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SBF on trial: A 'math nerd' in over his head, or was his empire 'built on lies'?

Former FTX CEO Sam Bankman-Fried arrives for a bail hearing at Manhattan Federal Court on August 11, 2023 in New York City.
Michael M. Santiago
Getty Images
Former FTX CEO Sam Bankman-Fried arrives for a bail hearing at Manhattan Federal Court on August 11, 2023 in New York City.

The trial of disgraced crypto mogul Sam Bankman-Fried kicked off in earnest Wednesday with lawyers from both sides delivering their opening statements.

"He had wealth. He had power. He had influence," said Thane Rehn, an assistant U.S. attorney for the Southern District of New York. "But all of that — all of that — was built on lies."

Rehn charted the rise and equally dramatic fall of Bankman-Fried's crypto empire, which include the cryptocurrency exchange FTX and a crypto-focused hedge fund, called Alameda Research.

"A year ago, it looked like Sam Bankman-Fried was sitting on top of the world," Rehn said, nodding to Bankman-Fried's lavish lifestyle.

High-flying lifestyle in a $30 million Bahamas apartment

Bankman-Fried lived in a $30 million apartment in The Bahamas, and he traveled all over the world on private planes. Rehn noted Bankman-Fried hung out with actors, athletes, and politicians.

Rehn detailed how Bankman-Fried took money from FTX customers "to make himself even richer." He bought property for family, friends, and himself, and he made speculative investments.

Bankman-Fried's crypto company was like a huge piggy bank, the prosecution alleges. At any time, Bankman-Fried could — and did — use money from FTX customers.

Bankman-Fried, who has been jailed for more than a month, appeared to pay close attention. He took notes on a laptop he is permitted to use during the trial.

A "math nerd" from MIT

His lead attorney, Mark Cohen, pushed back on that narrative which suggested that Bankman-Fried is a villain. He said FTX in its infancy was growing at an unimaginable pace, "like building a plane as you're flying it."

"Sam didn't defraud anyone," he said. "Sam did not steal from anyone. He did not intend to steal from anyone."

Cohen criticized the government for displaying a photograph to the jury of Bankman-Fried in what was his trademark look before he was sent to jail in August: shorts and a t-shirt, with unkempt hair.

Cohen sugested Bankman-Fried was actually "a math nerd" who went to MIT. He was someone, he added, "who didn't drink or party."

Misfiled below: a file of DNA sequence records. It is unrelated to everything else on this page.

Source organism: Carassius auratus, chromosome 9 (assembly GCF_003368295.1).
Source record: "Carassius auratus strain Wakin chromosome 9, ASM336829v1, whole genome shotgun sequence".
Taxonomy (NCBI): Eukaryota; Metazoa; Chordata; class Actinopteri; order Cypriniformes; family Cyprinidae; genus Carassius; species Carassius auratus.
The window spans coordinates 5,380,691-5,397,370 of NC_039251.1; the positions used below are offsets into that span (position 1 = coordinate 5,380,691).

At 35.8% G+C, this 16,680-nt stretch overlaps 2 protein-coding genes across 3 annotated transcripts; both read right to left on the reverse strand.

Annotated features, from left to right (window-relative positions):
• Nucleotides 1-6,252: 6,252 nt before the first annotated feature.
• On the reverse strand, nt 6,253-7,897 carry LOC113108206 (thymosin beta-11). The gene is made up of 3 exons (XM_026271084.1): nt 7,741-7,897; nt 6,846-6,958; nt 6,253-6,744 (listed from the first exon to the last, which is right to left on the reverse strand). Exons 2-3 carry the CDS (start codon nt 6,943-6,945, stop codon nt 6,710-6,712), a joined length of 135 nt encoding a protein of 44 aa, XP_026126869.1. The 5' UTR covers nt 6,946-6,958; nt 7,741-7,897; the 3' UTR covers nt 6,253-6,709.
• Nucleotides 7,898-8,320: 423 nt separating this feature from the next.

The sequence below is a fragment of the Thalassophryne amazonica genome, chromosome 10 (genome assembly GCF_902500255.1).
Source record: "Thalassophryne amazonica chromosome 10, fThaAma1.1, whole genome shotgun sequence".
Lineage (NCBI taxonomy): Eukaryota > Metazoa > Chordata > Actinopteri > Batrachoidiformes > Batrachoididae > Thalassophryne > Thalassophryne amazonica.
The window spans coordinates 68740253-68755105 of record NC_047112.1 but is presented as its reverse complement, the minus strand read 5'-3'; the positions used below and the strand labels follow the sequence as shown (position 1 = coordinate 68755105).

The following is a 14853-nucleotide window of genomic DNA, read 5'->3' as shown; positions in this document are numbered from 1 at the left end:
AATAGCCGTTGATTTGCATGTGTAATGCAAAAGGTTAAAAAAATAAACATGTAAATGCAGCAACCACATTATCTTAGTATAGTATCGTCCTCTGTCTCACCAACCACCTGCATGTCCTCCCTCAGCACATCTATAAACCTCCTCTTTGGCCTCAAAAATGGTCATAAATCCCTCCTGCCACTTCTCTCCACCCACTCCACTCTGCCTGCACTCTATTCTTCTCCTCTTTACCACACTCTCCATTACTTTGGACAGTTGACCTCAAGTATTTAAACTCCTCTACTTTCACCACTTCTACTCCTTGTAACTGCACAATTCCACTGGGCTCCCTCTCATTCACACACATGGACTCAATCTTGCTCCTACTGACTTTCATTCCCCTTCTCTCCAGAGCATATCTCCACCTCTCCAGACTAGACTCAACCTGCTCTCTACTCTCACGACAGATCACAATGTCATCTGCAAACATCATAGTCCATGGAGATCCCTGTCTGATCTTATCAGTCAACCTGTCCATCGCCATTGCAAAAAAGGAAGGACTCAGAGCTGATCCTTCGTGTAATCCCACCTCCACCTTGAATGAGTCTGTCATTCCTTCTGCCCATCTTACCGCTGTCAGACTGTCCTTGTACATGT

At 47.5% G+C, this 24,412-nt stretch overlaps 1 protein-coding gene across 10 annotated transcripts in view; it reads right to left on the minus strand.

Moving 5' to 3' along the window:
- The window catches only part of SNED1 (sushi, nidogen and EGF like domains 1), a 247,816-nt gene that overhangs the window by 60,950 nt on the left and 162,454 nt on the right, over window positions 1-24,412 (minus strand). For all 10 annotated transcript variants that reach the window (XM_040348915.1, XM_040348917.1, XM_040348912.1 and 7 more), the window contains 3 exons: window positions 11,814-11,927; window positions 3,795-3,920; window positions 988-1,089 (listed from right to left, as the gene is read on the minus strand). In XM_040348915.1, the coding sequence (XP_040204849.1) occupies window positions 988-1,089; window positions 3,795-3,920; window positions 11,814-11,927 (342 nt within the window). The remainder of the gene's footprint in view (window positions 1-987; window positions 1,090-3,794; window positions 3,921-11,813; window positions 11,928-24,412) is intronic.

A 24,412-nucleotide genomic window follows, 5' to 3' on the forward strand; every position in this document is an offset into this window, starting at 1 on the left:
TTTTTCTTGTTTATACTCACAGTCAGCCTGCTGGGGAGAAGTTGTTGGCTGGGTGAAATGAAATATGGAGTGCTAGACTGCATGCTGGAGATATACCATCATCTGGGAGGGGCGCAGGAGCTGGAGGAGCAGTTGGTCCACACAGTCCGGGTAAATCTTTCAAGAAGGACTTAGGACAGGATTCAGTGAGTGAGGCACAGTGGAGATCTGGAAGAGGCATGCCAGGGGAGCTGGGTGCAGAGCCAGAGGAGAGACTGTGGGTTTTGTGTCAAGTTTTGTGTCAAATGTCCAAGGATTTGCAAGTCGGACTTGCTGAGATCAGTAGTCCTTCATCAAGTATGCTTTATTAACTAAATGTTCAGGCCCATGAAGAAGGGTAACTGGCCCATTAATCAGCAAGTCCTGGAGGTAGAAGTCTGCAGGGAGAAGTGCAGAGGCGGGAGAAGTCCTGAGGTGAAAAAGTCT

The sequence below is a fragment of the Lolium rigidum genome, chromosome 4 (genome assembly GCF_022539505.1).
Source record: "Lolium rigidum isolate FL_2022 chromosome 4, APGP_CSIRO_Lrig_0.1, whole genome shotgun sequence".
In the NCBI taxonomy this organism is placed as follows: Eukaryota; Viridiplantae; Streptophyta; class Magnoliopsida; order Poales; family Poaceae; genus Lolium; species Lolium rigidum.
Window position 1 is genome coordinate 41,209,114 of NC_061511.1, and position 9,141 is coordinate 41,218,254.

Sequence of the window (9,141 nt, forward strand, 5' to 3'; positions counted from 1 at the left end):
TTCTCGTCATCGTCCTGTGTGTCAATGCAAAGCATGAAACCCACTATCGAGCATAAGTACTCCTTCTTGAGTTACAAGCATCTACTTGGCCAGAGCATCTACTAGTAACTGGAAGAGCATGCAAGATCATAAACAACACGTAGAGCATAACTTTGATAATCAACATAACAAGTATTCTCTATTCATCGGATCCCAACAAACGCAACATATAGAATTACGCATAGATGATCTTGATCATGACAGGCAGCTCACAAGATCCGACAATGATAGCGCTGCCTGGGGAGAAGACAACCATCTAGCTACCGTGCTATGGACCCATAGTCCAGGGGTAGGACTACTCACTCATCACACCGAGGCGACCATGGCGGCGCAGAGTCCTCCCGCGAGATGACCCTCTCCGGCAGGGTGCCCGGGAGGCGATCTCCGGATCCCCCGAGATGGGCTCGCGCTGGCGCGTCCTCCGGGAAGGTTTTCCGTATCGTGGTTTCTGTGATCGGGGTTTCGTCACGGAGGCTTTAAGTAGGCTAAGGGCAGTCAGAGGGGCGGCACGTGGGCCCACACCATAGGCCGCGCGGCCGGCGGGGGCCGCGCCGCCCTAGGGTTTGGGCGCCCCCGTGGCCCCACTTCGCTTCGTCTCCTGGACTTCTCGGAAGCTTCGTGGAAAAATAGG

Cooperating witness was former girlfriend

After Bankman-Fried was arrested in December, prosecutors filed criminal charges against four members of his inner circle, including Caroline Ellison, who was Bankman-Fried's girlfriend at the time and CEO of Alameda Research.

Rehn told the jury they will hear directly from that quartet of cooperating witnesses, including Ellison.

Cohen encouraged jurors to be skeptical of their testimony, noting they had pleaded guilty and are likely to receive lighter sentences as a result of their cooperation.

In an attempt to preempt that argument, Rehn urged jurors to "scrutinize their testimony carefully." But, he told them, they will offer first-hand insights into the multibillion-dollar fraud the government alleges Bankman-Fried perpetrated with their help.

Witnesses testify: Customer who lost $100,000

Among the first witnesses called on to testify was a commodities trader from London, Marc-Antoine Juilliard. He said that, when the exchange began to fall apart, he was assured by tweets from Bankman-Fried, but soon after he was unable to withdraw his bitcoin and lost a total of $100,000.

Julliard said before he bought crypto for the first time in 2021, he did a lot of research into FTX. He saw ads, including one with Gisele Bündchen, and noted the company was sponsoring Formula One racing and that "major firms seemed to be involved" in backing FTX. All this made him comfortable. "They don't commit hundreds of millions of dollars without doing due diligence," he said of the venture capital firms that invested in FTX.

The second witness was Bankman-Fried's college roommate and longtime friend Adam Yedidia, who has been offered immunity. He worked for Alameda for two months when he was finishing a Ph.D., then was hired by Bankman-Fried as a software developer for FTX.

At the beginning of his testimony, Yedidia was asked if he could identify SBF in the courtroom. He stood up. "I see him," he said, pointing at the defendant and said he considered him a close friend. He noted that Bankman-Fried was wearing a gray suit and purple tie (SBF, who almost always appeared in public with a mane of messy curly hair and baggy shorts, got a haircut before the trial, and wore a suit on the first two days of the trial.)

Yedidia was presented with a binder of evidence — photos of the lavish penthouse apartment in the Bahamas where he lived with Bankman-Fried and seven other FTX employees. "I believe Alameda purchased the apartment at Sam's direction," he said.

He resigned in 2022, as FTX began to implode. When the prosecutor asked him why, he said: "I learned Alameda has used FTX customer deposits to pay back creditors."

"I was concerned that as a developer at FTX I may have unwittingly written code that contributed to the commission of a crime," he added.

Yedidia himself was wearing a suit. His top button was undone. His jet-black hair was a mess.

The trial continues on Thursday, and it is expected to last six weeks.

Copyright 2023 NPR. To see more, visit https://www.npr.org.

David Gura
Based in New York, David Gura is a correspondent on NPR's business desk. His stories are broadcast on NPR's newsmagazines, All Things Considered, Morning Edition and Weekend Edition, and he regularly guest hosts 1A, a co-production of NPR and WAMU.